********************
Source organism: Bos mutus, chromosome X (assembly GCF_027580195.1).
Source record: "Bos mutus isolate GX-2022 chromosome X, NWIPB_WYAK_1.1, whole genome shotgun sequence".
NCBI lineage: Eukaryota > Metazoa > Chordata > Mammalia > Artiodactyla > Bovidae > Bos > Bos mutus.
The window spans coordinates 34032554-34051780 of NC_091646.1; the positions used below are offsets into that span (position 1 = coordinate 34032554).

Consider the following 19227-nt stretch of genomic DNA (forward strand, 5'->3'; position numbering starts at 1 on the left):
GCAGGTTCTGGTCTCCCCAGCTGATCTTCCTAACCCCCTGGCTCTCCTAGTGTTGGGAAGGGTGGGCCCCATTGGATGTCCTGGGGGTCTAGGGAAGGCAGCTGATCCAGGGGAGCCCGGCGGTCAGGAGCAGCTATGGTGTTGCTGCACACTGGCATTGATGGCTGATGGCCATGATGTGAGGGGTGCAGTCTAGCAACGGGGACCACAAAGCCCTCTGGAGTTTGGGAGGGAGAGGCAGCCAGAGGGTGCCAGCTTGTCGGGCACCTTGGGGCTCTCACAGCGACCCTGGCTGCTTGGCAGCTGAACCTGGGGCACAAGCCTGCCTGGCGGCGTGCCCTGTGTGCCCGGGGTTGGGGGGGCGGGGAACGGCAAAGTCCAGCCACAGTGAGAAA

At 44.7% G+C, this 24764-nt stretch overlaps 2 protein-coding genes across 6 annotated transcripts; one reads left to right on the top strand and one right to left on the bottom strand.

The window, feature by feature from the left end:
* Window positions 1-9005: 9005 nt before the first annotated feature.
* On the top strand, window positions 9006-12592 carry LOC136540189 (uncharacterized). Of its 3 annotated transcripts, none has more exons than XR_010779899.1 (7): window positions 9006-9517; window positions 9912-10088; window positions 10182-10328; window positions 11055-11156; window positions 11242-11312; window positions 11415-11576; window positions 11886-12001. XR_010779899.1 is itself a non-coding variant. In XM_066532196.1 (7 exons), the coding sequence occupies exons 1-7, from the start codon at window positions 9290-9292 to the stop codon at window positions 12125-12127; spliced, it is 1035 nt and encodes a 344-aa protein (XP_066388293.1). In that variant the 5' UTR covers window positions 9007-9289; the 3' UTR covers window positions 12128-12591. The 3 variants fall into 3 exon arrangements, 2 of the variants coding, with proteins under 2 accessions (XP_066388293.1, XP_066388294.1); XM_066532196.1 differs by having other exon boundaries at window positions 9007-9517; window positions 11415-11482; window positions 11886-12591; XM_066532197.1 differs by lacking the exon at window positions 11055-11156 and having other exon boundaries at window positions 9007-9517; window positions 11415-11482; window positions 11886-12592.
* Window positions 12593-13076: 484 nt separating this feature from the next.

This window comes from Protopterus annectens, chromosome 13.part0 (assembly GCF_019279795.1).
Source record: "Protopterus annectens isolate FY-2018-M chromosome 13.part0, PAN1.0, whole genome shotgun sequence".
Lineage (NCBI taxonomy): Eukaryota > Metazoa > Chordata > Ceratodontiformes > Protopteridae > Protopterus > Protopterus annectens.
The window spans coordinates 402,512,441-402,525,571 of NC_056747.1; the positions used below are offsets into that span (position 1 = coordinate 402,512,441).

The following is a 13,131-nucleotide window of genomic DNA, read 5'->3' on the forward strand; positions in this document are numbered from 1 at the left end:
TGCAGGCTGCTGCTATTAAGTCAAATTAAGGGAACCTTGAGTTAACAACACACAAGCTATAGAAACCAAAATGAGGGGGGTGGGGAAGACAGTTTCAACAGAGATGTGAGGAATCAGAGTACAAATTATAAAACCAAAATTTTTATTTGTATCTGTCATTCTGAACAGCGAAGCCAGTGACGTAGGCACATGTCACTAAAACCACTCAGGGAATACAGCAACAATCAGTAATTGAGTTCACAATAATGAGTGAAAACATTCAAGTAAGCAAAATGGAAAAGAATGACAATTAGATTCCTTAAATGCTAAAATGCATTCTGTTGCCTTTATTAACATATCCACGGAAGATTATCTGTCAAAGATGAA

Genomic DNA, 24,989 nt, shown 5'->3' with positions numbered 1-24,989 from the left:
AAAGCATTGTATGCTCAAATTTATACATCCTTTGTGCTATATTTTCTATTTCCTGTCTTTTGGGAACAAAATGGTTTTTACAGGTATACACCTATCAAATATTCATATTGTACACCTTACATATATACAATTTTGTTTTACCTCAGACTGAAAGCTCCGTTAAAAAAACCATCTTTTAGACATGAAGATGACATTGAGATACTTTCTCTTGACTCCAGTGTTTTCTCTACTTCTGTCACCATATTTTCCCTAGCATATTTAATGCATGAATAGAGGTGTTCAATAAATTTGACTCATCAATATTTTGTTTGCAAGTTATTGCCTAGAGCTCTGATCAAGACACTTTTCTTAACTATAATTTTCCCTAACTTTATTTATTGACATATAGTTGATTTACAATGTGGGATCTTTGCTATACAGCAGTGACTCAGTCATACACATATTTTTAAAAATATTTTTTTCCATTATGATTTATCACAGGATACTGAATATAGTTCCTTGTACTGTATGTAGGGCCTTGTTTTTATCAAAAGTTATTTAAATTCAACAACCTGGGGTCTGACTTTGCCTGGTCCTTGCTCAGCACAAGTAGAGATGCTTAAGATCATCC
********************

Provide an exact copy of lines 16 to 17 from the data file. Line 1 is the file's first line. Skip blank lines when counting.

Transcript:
The following is a 13,131-nucleotide window of genomic DNA, read 5'->3' on the forward strand; positions in this document are numbered from 1 at the left end:
TGCAGGCTGCTGCTATTAAGTCAAATTAAGGGAACCTTGAGTTAACAACACACAAGCTATAGAAACCAAAATGAGGGGGGTGGGGAAGACAGTTTCAACAGAGATGTGAGGAATCAGAGTACAAATTATAAAACCAAAATTTTTATTTGTATCTGTCATTCTGAACAGCGAAGCCAGTGACGTAGGCACATGTCACTAAAACCACTCAGGGAATACAGCAACAATCAGTAATTGAGTTCACAATAATGAGTGAAAACATTCAAGTAAGCAAAATGGAAAAGAATGACAATTAGATTCCTTAAATGCTAAAATGCATTCTGTTGCCTTTATTAACATATCCACGGAAGATTATCTGTCAAAGATGAA